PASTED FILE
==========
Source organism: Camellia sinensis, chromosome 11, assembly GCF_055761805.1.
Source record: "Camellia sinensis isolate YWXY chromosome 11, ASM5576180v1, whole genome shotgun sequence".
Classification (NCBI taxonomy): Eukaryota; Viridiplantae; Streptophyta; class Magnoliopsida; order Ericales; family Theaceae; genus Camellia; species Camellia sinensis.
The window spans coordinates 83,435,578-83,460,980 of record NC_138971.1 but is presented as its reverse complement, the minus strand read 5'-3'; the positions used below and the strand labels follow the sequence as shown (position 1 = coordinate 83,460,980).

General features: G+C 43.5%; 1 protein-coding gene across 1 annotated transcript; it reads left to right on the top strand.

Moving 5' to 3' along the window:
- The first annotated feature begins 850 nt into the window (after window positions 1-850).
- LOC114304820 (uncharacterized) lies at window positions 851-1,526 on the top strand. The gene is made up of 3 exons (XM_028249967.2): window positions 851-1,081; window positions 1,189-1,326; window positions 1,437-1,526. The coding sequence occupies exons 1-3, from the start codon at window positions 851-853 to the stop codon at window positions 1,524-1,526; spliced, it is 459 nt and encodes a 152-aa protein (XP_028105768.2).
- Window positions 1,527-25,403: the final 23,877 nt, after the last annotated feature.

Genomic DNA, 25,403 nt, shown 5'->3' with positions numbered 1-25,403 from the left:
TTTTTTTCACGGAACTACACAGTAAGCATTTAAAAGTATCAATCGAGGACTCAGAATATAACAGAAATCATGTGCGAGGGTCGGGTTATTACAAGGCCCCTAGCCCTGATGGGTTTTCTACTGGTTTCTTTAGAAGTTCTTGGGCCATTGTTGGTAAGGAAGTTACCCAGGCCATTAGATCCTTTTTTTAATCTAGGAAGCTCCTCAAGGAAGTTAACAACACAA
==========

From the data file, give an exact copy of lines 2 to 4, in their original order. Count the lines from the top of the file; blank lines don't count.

Source record: "Camellia sinensis isolate YWXY chromosome 11, ASM5576180v1, whole genome shotgun sequence".
Classification (NCBI taxonomy): Eukaryota; Viridiplantae; Streptophyta; class Magnoliopsida; order Ericales; family Theaceae; genus Camellia; species Camellia sinensis.
The window spans coordinates 83,435,578-83,460,980 of record NC_138971.1 but is presented as its reverse complement, the minus strand read 5'-3'; the positions used below and the strand labels follow the sequence as shown (position 1 = coordinate 83,460,980).